DES MOINES – The Iowa Department of Public Health (IDPH), the Johnson County Public Health Department, and the Iowa Department of Inspections and Appeals (DIA) today issued a consumer advisory for sorghum made by Ozark Country Sorghum in Dunnegan, Missouri. Laboratory tests conducted by the State Hygienic Laboratory (SHL) at the University of Iowa indicate the product has “extremely high nitrate levels, which can be hazardous especially if consumed by infants and children,” DIA Food and Consumer Safety Bureau Chief Steven Mandernach said.
IDPH and Johnson County health officials are investigating two cases of possible methemoglobinemia associated with the consumption of this sorghum. “The bottom line is that no one should eat this product,” said IDPH Medical Director, Dr. Caitlin Pedati. “If you have it in your kitchen, you should throw it away.”
Signs and symptoms of methemoglobinemia include shortness of breath, cyanosis, confusion, headache, fatigue, exercise intolerance, weakness and dizziness. Persons with methemoglobinemia should be evaluated by a clinician and are sometimes treated with supplemental oxygen and methylene blue  1% solution.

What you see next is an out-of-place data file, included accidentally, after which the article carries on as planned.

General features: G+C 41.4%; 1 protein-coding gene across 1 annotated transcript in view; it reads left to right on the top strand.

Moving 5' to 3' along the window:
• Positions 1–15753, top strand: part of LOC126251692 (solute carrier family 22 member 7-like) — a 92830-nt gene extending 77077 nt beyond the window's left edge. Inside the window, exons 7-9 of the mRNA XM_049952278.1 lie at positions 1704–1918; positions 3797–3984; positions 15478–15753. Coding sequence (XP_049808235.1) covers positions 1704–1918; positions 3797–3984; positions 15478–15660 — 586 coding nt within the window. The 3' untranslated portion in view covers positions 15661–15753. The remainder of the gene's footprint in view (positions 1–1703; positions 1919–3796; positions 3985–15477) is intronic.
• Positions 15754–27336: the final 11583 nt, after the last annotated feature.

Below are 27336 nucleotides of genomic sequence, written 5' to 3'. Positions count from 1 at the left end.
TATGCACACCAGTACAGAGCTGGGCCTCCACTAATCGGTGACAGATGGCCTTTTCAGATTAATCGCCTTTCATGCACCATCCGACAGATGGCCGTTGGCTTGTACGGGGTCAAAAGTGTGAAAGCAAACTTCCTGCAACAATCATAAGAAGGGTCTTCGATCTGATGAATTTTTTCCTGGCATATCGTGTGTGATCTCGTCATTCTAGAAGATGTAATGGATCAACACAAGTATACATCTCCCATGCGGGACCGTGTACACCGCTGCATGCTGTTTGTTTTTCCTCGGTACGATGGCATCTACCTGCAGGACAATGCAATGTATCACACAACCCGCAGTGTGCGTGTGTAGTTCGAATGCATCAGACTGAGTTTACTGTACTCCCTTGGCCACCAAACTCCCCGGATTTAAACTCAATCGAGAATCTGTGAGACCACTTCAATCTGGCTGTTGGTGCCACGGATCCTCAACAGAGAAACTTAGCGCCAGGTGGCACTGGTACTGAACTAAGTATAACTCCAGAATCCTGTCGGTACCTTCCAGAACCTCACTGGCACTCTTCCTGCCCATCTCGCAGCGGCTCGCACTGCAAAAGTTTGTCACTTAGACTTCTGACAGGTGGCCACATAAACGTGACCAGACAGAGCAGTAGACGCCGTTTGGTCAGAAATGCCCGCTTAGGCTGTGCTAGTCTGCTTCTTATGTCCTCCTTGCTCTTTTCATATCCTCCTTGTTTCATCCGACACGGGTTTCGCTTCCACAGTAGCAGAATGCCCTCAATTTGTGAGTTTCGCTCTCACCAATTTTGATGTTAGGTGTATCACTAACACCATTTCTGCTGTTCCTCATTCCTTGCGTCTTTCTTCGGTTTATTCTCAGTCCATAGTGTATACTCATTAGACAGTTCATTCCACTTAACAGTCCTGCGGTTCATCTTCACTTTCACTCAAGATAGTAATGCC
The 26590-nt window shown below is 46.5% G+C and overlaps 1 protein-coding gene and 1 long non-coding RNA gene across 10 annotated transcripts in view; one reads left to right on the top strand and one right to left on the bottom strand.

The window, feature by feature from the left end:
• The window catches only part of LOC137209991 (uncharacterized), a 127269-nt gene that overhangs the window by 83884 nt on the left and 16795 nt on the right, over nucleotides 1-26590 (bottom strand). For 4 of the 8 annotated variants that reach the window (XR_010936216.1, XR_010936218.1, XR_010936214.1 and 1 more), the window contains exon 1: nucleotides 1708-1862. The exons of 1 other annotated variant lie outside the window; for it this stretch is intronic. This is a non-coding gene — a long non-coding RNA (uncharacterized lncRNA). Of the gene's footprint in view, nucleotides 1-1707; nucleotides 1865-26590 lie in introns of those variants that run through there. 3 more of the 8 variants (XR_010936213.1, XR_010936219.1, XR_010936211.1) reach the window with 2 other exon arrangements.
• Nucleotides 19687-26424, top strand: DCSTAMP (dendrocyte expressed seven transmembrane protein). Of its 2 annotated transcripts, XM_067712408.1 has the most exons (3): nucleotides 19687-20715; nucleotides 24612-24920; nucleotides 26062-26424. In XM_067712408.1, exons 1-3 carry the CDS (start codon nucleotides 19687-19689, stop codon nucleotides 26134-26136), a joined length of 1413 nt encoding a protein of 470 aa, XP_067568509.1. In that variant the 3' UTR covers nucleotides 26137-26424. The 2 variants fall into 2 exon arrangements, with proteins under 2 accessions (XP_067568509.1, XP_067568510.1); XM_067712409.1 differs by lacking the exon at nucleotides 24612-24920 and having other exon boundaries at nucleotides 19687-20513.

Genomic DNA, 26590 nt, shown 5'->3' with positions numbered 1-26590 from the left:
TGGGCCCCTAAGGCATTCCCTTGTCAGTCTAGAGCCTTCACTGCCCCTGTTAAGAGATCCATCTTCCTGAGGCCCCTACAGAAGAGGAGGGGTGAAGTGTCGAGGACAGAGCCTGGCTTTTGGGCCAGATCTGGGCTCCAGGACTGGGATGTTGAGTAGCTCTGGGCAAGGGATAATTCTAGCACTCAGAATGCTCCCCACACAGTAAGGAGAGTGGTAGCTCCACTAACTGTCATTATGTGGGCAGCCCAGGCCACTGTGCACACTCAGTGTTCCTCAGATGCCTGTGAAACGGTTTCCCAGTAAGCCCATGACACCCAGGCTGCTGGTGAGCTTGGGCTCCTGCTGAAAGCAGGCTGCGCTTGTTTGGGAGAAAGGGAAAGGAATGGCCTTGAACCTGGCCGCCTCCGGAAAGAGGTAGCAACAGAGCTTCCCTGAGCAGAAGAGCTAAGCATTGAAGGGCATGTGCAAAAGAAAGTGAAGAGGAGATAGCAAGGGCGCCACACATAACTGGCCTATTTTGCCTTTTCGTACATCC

State officials are working to have the product recalled and to further investigate this product with their counterparts in Missouri. Officials with the Johnson County Public Health Department, too, are investigating an illness associated with the consumption of sorghum. Sorghum is often used by some populations in the preparation of infant formulas and toddler foods.
Consumers who have purchased Pure Missouri Ozark Country Sorghum should throw it out. The sorghum is packaged in one pint and one quart jars and may be available at grocery stores, specialty retail stores, and country stores, or available from online suppliers. Consumers should not return the product to the store.